5 Things You Should Know About CoPs
Home health agencies have been scrambling to prepare for the new Conditions of Participation (CoPs), which hit the industry like a regulatory bombshell in January 2017. To offer Medicare-certified services, agencies must meet the requirements outlined in the CoPs, which had not been updated in 30 years. Not meeting these standards puts agencies at risk, from fines and sanctions to even losing their Medicare certification status. And the cost is expected to be significant — about $324 million to the industry in the first year, CMS estimates.
The new CoPs will be effective on January 13, 2018, with some requirements coming into effect six months later.
To be prepared, here are some of the major areas to focus on:
1) Expanded patient rights and caregiver responsibilities
Agencies must comply with an expanded patient bill of rights that is required to be accessible and clear to both patients and staff, and agencies must require that their patients identify potential family members who are involved in a patient’s care.
This CoP, requires agencies to provide more prescriptive information within specific timelines to the patient and patient’s legal representative (if any).
2) Care planning and care coordination
In an effort to boost quality of care, CMS has included a care planning and care coordination condition of participation. This requires that each patient receive an individualized written plan of care (POC), with personalized services and measurable outcomes that agencies can monitor.
The plan of care now must be a ‘living document’ that includes a variety of information, such as risks for hospitalization and verbal orders. There also are new requirements regarding revisions to the POC.
The care coordination provision requires agencies to integrate services across all disciplines with communication from the physician and requires the agency to coordinate all care to meet patient needs. The clinical record provision requires that agencies must also follow specific timelines for the discharge and transfer summaries and will need to have an efficient process that ensures these documents are tracked upon discharge and sent timely with all relevant information that supports improved continuity of care.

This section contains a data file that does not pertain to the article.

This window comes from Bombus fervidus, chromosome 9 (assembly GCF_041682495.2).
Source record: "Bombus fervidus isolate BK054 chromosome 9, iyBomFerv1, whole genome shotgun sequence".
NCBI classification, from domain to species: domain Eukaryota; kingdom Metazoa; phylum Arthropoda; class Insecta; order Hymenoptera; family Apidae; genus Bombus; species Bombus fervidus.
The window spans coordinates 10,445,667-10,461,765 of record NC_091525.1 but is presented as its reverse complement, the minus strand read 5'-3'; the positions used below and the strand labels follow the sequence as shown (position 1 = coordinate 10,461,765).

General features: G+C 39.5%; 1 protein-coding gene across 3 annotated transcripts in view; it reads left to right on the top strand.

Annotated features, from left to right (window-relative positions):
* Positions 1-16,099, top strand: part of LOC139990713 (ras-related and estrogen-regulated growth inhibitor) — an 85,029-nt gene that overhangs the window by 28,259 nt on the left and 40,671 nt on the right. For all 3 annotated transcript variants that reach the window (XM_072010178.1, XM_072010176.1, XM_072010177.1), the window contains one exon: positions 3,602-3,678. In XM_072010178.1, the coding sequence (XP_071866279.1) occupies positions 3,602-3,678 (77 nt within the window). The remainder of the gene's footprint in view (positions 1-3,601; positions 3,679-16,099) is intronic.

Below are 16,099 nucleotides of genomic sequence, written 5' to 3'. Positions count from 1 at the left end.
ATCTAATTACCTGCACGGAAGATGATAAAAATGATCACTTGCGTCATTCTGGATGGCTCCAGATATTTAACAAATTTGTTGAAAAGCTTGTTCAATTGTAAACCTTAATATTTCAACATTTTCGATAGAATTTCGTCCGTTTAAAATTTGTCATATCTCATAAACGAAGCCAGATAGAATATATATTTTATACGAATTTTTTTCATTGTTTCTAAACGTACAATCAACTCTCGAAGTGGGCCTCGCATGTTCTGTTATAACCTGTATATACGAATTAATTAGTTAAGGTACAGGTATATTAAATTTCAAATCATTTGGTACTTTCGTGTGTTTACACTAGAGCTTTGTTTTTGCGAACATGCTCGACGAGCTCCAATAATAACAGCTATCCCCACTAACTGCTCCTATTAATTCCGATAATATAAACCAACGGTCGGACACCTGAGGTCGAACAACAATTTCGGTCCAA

A brand-new requirement in the CoPs is the Quality Assessment and Performance Improvement (QAPI) provision, which mandates that home health agencies collect more data and undertake performance improvement projects.
As this will likely require some agencies without current QAPI systems in place to invest in new technology, this specific provision has a later implementation date of July 13, 2018. Agencies that are part of a larger health system will also have to individualize the QAPI program to the home health agency.
Fortunately, agencies have options when it comes to choosing what areas they wish to focus on. However, the program must show measurable improvement in patient outcomes, safety and care quality indicators.
4) Personnel requirements
Along with new requirements that dictate certain transfer procedures between care providers and settings and require overall better coordination, the CoPs outline a new role.
With all the new care coordination and documentation requirements, agencies will need a clinical manager. It’s likely some agencies already have a position that can be designated as the clinical manager, but others will need to hire someone to meet the requirements of this role.
The CoPs have already been delayed once. CMS originally intended for most of the new requirements to go into effect on July 13, 2017, but the agency announced in early July it was pushing back the implementation date to January 2018.
The home health industry likely had a big role in this decision, as CMS received numerous delay requests from agencies and associations.
However, agencies are still eagerly waiting for the interpretive guidance from CMS for the CoPs. CMS has stated the guidance won’t be finalized until December 2017, giving providers a small window to ensure they are compliant with the new rules.
While the National Association for Home Care & Hospice (NAHC) argues the CoPs should be delayed another six months after the interpretive guidelines are released, agencies shouldn’t bet that this will happen: CMS has indicated that the release of interpretive guidelines would not require a further delay of the effective date. So, there is no time to waste.
This content is provided for informational purposes only and is not intended to be, and should not be construed as, legal advice. Brightree strongly recommends each agency consult with counsel of its own choosing for legal advice on next steps in this matter that best suits it.
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